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Varroa mite on drone brood

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Following one of my favorite beekeeping experts, Randy Oliver of Scientific Beekeeping we created a video demonstrating our experience one day checking drone brood.

"Varroa reproduces rather poorly in worker brood, but is nearly three times more successful in drone brood, due to its longer postcapping period. It’s not surprising then, that female mites prefer drone brood by a factor of roughly 10 to 1."

"The beekeeper practicing varroa IPM can minimize varroa reproduction by managing the amount of drone comb in his colonies. This is especially important since hygienic bees remove only infested worker pupae, not drone pupae. I’ve already mentioned the importance of culling old combs with drone cells. Wilkinson and Smith (2000, 2001) modeled the effects of drone brood management. They state: “At 5% drone brood, as many mites are emerging from 50-60 drone cells as from 1000 worker cells. This certainly emphasizes the importance of drone brood in mite population growth, and the need for beekeepers to prevent large quantities of drone brood being reared unnecessarily and being left to emerge in the hive.” They suggest “regular and ruthless ‘culling’ of the old combs and the badly built combs.” Their model predicted that reducing drone brood from 4% to 3.2% would reduce the mite population growth rate by 25%! They suggest that drone brood is more important to mite growth at low mite levels, since drone brood capacity for mites reaches its limit before that of worker brood.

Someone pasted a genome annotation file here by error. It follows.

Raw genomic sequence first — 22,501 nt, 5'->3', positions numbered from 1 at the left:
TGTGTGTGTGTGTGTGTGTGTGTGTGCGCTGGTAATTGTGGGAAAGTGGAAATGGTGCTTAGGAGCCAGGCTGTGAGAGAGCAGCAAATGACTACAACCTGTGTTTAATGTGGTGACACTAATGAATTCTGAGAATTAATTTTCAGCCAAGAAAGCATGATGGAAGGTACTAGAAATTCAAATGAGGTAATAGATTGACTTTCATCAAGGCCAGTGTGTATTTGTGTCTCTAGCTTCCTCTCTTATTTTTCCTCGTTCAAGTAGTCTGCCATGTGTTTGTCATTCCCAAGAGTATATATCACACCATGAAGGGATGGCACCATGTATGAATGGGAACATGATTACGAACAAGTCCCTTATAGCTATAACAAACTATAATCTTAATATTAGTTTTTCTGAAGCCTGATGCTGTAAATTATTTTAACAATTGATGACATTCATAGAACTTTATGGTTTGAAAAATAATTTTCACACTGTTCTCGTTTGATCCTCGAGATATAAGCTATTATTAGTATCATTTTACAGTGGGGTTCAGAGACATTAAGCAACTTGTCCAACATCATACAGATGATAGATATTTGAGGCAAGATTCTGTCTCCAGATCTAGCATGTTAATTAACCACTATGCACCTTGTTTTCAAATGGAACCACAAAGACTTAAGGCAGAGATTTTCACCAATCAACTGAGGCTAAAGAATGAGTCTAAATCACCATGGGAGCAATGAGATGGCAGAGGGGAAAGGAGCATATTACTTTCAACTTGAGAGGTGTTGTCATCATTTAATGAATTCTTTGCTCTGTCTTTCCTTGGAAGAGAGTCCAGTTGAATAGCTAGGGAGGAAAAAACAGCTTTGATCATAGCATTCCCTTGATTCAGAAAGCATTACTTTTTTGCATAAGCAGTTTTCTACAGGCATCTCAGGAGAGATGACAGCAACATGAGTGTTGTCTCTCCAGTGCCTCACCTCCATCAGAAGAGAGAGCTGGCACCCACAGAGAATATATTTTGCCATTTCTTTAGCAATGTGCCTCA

Clearly, the beekeeper should cull frames containing drone comb. However, we can go even a step further, and use drone comb to “trap” mites, and then remove those mites from the colony. This process is called “drone comb trapping,” and is widely used with great success in other parts of the world. The concept is simple: insert a frame of drone comb into a colony at the edge of the brood nest, allow the queen to fill it with drone eggs, wait while the mites infest the cells, then remove the frame before the mites emerge. Theoretically (Wilkinson & Smith 2002), trapping with one deep drone frame once a month for four months will delay the mite population from reaching a damaging level for 2-4 months; two frames monthly will delay it for a year." Randy Oliver - IPM 5.5 Fighting Varroa 5.5: Biotechnical Tactics II

 

Please enjoy our video...

 #savethebees #bees #afuturewithbees #417bees

 

 

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